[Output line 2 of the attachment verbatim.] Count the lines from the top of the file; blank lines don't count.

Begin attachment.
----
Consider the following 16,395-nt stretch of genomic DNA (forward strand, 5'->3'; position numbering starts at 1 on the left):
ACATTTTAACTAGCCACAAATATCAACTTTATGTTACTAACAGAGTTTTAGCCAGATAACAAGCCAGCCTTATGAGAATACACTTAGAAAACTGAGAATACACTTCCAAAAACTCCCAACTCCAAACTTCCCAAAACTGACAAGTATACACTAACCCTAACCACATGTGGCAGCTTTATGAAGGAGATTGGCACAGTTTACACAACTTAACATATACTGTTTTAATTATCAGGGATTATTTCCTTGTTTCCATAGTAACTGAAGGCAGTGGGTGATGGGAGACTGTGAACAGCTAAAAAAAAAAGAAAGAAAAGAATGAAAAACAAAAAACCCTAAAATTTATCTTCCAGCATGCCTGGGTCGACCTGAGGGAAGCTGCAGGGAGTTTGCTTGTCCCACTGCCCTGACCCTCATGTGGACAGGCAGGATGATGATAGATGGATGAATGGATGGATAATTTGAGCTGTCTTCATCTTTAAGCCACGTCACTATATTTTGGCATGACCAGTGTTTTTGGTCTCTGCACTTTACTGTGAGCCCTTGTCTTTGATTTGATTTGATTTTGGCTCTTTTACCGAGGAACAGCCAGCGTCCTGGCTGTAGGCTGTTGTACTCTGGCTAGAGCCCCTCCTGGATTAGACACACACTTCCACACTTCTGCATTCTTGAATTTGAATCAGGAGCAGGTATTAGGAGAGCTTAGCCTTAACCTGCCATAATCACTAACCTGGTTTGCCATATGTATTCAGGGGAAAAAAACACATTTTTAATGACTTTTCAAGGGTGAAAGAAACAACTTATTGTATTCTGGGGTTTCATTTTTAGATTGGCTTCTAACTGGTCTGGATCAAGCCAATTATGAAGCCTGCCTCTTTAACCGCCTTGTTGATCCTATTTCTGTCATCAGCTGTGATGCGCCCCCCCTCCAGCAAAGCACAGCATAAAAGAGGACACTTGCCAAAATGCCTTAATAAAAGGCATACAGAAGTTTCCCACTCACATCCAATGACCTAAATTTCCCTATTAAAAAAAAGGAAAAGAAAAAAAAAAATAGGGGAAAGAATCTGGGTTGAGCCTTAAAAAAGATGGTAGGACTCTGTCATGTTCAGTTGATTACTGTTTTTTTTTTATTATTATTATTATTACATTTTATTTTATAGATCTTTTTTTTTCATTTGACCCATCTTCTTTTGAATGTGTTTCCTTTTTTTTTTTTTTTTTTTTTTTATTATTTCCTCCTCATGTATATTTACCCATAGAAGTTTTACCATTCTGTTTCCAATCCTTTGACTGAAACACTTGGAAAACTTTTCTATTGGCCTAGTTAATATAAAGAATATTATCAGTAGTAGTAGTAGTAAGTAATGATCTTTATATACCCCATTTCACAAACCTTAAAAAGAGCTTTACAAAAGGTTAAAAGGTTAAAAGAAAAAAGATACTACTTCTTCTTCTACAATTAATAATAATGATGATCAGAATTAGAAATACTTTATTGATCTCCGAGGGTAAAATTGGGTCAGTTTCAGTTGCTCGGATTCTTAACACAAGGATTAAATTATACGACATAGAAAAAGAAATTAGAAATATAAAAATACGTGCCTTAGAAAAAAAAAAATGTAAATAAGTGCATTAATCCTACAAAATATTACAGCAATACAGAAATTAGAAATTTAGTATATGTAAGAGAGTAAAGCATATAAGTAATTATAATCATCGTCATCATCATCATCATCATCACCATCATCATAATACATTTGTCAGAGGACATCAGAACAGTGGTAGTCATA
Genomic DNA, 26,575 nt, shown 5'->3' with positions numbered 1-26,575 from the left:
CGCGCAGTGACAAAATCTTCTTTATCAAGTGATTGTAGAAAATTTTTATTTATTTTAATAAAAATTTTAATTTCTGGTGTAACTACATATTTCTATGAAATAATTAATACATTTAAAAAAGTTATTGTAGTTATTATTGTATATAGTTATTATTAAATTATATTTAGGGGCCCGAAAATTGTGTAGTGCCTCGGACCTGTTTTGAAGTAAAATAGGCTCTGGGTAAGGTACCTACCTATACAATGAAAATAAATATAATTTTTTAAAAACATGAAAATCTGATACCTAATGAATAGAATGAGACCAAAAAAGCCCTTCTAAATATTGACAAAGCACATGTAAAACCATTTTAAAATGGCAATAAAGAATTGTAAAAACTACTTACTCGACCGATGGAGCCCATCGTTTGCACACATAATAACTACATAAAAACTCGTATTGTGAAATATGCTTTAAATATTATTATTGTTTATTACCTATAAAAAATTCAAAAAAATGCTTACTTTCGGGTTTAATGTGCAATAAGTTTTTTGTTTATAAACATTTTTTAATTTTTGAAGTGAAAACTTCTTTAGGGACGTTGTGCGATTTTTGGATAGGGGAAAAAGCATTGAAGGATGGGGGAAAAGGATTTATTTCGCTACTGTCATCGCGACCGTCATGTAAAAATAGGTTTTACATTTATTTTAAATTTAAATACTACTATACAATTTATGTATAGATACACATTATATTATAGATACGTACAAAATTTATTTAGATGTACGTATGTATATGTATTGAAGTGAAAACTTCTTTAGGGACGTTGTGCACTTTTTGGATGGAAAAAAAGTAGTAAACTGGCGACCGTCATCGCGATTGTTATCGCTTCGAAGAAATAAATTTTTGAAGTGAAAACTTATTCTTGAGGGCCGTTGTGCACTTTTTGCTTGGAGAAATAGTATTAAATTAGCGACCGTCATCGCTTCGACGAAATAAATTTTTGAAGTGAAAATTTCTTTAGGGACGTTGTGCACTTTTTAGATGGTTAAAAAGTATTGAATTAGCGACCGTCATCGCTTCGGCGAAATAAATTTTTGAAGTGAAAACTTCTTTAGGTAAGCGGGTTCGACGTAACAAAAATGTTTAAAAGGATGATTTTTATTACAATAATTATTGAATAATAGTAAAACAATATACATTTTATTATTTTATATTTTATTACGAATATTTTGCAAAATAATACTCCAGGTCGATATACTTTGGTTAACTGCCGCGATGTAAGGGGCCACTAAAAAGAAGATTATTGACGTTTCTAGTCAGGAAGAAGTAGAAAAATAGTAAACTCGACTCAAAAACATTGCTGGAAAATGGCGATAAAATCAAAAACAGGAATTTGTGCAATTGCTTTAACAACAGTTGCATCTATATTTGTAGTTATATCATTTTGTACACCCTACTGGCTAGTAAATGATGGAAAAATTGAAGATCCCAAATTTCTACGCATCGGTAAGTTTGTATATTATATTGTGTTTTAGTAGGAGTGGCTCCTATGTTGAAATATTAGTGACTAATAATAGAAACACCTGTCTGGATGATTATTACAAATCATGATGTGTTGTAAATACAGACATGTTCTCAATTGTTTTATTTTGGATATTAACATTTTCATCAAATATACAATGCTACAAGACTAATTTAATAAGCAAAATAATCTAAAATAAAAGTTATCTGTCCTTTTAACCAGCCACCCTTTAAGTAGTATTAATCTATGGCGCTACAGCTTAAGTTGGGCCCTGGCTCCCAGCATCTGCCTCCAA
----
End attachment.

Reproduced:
ACATTTTAACTAGCCACAAATATCAACTTTATGTTACTAACAGAGTTTTAGCCAGATAACAAGCCAGCCTTATGAGAATACACTTAGAAAACTGAGAATACACTTCCAAAAACTCCCAACTCCAAACTTCCCAAAACTGACAAGTATACACTAACCCTAACCACATGTGGCAGCTTTATGAAGGAGATTGGCACAGTTTACACAACTTAACATATACTGTTTTAATTATCAGGGATTATTTCCTTGTTTCCATAGTAACTGAAGGCAGTGGGTGATGGGAGACTGTGAACAGCTAAAAAAAAAAGAAAGAAAAGAATGAAAAACAAAAAACCCTAAAATTTATCTTCCAGCATGCCTGGGTCGACCTGAGGGAAGCTGCAGGGAGTTTGCTTGTCCCACTGCCCTGACCCTCATGTGGACAGGCAGGATGATGATAGATGGATGAATGGATGGATAATTTGAGCTGTCTTCATCTTTAAGCCACGTCACTATATTTTGGCATGACCAGTGTTTTTGGTCTCTGCACTTTACTGTGAGCCCTTGTCTTTGATTTGATTTGATTTTGGCTCTTTTACCGAGGAACAGCCAGCGTCCTGGCTGTAGGCTGTTGTACTCTGGCTAGAGCCCCTCCTGGATTAGACACACACTTCCACACTTCTGCATTCTTGAATTTGAATCAGGAGCAGGTATTAGGAGAGCTTAGCCTTAACCTGCCATAATCACTAACCTGGTTTGCCATATGTATTCAGGGGAAAAAAACACATTTTTAATGACTTTTCAAGGGTGAAAGAAACAACTTATTGTATTCTGGGGTTTCATTTTTAGATTGGCTTCTAACTGGTCTGGATCAAGCCAATTATGAAGCCTGCCTCTTTAACCGCCTTGTTGATCCTATTTCTGTCATCAGCTGTGATGCGCCCCCCCTCCAGCAAAGCACAGCATAAAAGAGGACACTTGCCAAAATGCCTTAATAAAAGGCATACAGAAGTTTCCCACTCACATCCAATGACCTAAATTTCCCTATTAAAAAAAAGGAAAAGAAAAAAAAAAATAGGGGAAAGAATCTGGGTTGAGCCTTAAAAAAGATGGTAGGACTCTGTCATGTTCAGTTGATTACTGTTTTTTTTTTATTATTATTATTATTACATTTTATTTTATAGATCTTTTTTTTTCATTTGACCCATCTTCTTTTGAATGTGTTTCCTTTTTTTTTTTTTTTTTTTTTTTATTATTTCCTCCTCATGTATATTTACCCATAGAAGTTTTACCATTCTGTTTCCAATCCTTTGACTGAAACACTTGGAAAACTTTTCTATTGGCCTAGTTAATATAAAGAATATTATCAGTAGTAGTAGTAGTAAGTAATGATCTTTATATACCCCATTTCACAAACCTTAAAAAGAGCTTTACAAAAGGTTAAAAGGTTAAAAGAAAAAAGATACTACTTCTTCTTCTACAATTAATAATAATGATGATCAGAATTAGAAATACTTTATTGATCTCCGAGGGTAAAATTGGGTCAGTTTCAGTTGCTCGGATTCTTAACACAAGGATTAAATTATACGACATAGAAAAAGAAATTAGAAATATAAAAATACGTGCCTTAGAAAAAAAAAAATGTAAATAAGTGCATTAATCCTACAAAATATTACAGCAATACAGAAATTAGAAATTTAGTATATGTAAGAGAGTAAAGCATATAAGTAATTATAATCATCGTCATCATCATCATCATCATCACCATCATCATAATACATTTGTCAGAGGACATCAGAACAGTGGTAGTCATA